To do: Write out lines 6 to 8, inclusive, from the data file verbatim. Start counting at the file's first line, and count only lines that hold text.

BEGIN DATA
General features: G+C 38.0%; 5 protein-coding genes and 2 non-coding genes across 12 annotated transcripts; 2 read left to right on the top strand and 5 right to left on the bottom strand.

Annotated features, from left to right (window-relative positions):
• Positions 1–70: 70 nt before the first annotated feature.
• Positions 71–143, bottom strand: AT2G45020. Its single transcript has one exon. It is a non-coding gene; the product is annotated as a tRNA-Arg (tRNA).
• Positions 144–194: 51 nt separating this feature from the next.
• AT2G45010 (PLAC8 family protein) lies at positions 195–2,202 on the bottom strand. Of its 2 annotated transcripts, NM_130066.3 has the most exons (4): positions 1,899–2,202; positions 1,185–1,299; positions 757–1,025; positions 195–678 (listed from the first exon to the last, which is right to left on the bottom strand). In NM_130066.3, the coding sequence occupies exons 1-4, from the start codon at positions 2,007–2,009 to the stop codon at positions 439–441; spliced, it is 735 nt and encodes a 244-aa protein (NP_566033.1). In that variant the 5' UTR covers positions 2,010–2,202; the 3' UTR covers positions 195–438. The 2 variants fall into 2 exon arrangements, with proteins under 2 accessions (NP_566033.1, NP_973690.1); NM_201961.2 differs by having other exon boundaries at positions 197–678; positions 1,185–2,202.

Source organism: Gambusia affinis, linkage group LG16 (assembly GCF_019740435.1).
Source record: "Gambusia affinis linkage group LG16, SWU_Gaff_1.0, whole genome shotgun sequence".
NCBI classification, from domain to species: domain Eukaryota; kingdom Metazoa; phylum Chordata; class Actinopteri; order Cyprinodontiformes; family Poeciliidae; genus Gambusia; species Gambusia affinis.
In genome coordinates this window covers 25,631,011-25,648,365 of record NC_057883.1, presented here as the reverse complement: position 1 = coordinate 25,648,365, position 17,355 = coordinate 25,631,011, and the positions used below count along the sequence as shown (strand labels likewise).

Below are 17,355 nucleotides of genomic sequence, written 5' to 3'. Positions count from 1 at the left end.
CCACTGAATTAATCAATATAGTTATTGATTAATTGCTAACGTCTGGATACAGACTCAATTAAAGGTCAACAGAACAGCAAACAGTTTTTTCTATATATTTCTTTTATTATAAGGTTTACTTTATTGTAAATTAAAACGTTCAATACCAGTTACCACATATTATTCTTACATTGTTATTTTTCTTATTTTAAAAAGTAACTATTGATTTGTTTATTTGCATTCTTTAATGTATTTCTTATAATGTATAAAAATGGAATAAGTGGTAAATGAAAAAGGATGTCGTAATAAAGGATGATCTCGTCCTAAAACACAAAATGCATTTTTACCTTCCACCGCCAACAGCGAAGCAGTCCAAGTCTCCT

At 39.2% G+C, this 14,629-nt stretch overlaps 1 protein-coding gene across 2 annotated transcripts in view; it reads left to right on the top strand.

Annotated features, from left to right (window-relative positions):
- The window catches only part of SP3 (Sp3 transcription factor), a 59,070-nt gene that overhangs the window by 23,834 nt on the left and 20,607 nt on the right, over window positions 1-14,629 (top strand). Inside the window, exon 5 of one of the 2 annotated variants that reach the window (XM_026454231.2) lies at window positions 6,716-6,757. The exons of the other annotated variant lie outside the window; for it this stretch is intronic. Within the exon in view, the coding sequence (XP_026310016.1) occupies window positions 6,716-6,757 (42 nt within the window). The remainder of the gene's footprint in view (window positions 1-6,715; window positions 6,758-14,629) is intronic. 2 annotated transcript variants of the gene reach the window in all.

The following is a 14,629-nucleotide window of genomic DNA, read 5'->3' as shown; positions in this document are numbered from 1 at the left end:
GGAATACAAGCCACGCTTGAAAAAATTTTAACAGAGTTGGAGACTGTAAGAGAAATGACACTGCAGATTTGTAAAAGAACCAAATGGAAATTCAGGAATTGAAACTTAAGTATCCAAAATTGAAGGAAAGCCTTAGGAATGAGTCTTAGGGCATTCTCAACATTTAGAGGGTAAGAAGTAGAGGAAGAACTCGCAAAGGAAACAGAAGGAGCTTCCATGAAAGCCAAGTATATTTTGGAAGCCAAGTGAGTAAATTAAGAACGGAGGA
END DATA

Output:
• AT2G45010 (PLAC8 family protein) lies at positions 195–2,202 on the bottom strand. Of its 2 annotated transcripts, NM_130066.3 has the most exons (4): positions 1,899–2,202; positions 1,185–1,299; positions 757–1,025; positions 195–678 (listed from the first exon to the last, which is right to left on the bottom strand). In NM_130066.3, the coding sequence occupies exons 1-4, from the start codon at positions 2,007–2,009 to the stop codon at positions 439–441; spliced, it is 735 nt and encodes a 244-aa protein (NP_566033.1). In that variant the 5' UTR covers positions 2,010–2,202; the 3' UTR covers positions 195–438. The 2 variants fall into 2 exon arrangements, with proteins under 2 accessions (NP_566033.1, NP_973690.1); NM_201961.2 differs by having other exon boundaries at positions 197–678; positions 1,185–2,202.

Source organism: Gambusia affinis, linkage group LG16 (assembly GCF_019740435.1).
Source record: "Gambusia affinis linkage group LG16, SWU_Gaff_1.0, whole genome shotgun sequence".